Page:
This means that if there is a collision between the GDPR and the national legislation regarding data protection, relying solely on a transfer tool is not enough. If now you wonder if transferring data to the United States relying on SCCs is enough to comply with the GDPR, the answer is no. You’ll need supplementary measures. More on that later.

The circumstances that define the legal context in assessing the risks include:

  • The rule of law situation in the third country and the available mechanism to fight data protection violations
  • Whether authorities have readily available access to personal data according to the national legislation
  • Whether the national legislation of the third country provides data protection equal to the EU level
  • The purpose of the data transfer (storage, HR, clinical trials, marketing, or others)
  • Categories of personal data transferred
  • Format of the data transferred (plain text, pseudonymized, encrypted)
  • Types of entities involved in the processing
  • Whether the data could be transferred to another third country to a sub-processor

Adopt and identify supplementary measures to protect your data

If the third-country legislation does not allow sufficient data protection, then you have to do the work yourself and protect your data that you need to be transferred. You can do that by adopting and implementing appropriate supplementary measures.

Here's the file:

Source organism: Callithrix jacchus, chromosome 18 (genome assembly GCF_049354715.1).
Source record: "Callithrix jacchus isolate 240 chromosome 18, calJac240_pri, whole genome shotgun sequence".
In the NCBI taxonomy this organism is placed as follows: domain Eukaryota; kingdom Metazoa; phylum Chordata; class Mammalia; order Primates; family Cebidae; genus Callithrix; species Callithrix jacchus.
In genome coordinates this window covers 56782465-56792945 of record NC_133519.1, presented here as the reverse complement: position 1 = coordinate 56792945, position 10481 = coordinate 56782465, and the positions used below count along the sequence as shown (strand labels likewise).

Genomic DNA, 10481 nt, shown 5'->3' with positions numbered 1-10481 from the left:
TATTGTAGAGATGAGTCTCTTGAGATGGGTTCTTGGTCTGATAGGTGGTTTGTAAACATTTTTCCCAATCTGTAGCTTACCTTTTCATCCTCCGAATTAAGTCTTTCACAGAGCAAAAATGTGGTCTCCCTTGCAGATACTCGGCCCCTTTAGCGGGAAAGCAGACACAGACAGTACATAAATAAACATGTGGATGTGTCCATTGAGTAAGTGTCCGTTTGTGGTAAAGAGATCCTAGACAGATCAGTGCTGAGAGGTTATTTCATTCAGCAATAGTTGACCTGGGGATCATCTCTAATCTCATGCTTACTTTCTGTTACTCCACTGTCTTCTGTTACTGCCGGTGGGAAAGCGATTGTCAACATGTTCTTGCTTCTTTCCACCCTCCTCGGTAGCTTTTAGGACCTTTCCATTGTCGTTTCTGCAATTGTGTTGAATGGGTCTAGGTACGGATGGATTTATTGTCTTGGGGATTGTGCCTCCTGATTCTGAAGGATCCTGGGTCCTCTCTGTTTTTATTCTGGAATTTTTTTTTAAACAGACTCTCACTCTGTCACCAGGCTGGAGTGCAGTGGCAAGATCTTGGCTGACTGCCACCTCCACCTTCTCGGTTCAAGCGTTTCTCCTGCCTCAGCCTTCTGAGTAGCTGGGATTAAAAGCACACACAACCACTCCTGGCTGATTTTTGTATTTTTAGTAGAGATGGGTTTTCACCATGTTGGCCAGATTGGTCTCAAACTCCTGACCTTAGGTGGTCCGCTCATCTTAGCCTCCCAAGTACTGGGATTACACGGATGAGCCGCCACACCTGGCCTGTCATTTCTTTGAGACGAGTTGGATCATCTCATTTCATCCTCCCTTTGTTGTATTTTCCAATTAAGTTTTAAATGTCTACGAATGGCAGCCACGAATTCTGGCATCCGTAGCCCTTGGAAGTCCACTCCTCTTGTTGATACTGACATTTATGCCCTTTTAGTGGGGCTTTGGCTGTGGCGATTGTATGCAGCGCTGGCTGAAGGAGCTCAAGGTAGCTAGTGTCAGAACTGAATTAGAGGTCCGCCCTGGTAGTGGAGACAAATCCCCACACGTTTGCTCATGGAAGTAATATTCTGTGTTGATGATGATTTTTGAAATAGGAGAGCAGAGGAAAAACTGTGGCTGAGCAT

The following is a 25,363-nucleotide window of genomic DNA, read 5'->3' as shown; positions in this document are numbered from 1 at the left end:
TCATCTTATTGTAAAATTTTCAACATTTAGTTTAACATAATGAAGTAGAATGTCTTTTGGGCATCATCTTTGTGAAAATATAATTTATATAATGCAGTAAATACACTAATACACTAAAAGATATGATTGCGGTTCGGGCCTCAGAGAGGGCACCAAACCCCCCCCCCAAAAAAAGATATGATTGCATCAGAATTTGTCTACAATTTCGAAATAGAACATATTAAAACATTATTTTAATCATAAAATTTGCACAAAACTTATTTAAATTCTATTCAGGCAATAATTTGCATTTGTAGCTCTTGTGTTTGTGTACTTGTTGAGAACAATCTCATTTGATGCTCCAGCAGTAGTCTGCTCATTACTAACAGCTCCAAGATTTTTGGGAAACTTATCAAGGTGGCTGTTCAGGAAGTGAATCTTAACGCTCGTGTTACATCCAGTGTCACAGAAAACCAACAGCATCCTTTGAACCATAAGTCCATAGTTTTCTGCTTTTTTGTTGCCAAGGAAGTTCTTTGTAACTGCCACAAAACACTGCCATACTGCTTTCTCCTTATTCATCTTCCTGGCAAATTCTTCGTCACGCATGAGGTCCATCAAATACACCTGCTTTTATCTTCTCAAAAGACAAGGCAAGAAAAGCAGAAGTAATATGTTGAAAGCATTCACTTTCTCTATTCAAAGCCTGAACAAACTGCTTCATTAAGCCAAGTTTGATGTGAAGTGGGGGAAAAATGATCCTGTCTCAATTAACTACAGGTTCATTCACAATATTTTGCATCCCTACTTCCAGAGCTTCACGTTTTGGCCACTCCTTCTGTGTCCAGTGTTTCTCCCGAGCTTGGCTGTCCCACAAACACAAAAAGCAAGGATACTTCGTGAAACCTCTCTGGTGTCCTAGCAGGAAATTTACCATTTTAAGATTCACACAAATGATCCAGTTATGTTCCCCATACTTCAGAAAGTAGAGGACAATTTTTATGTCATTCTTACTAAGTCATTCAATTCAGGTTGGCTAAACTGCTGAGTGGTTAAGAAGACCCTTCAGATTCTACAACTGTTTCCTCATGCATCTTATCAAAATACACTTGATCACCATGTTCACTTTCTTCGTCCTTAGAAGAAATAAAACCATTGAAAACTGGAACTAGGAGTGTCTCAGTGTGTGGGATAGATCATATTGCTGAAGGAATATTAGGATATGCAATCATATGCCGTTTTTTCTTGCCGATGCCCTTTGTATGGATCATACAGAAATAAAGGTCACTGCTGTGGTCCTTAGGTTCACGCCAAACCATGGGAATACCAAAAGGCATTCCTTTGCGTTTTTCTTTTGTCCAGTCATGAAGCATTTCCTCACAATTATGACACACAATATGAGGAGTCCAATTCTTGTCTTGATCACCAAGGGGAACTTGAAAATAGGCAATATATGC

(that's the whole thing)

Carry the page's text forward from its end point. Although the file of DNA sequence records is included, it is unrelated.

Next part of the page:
These measures can be contractual, organizational, or technical. In most cases, you’ll need at least technical measures. We’ll go more into detail of the measures further down in this article, but just to give you an idea, you may need to encrypt your data before transferring.

If your chosen supplementary measures in combination with the transfer tool ensure sufficient data protection equal to the GDPR standards, your transfer may go ahead.

If you cannot identify supplementary measures that are good enough to provide such protection, you must not start transferring data to third countries. If you transfer data already, you must stop with it immediately.

Take the necessary formal procedural steps

Your supplementary measures should supplement the SCCs, the BCRs, or any ad hoc clauses to the Data Processing Agreement. Make sure that the supplementary measures and the transfer tool (such as SCCs) do not contradict each other. If they do, it means that you do not rely on the transfer tool and you’ll need authorization by the national data protection authority.

This step is not hard to do but is highly technical in nature. Make sure you don’t slip here. Be careful with what you write down.

Re-evaluate the protection at appropriate intervals

You have to monitor and re-evaluate the legal developments in the third countries where you transfer data.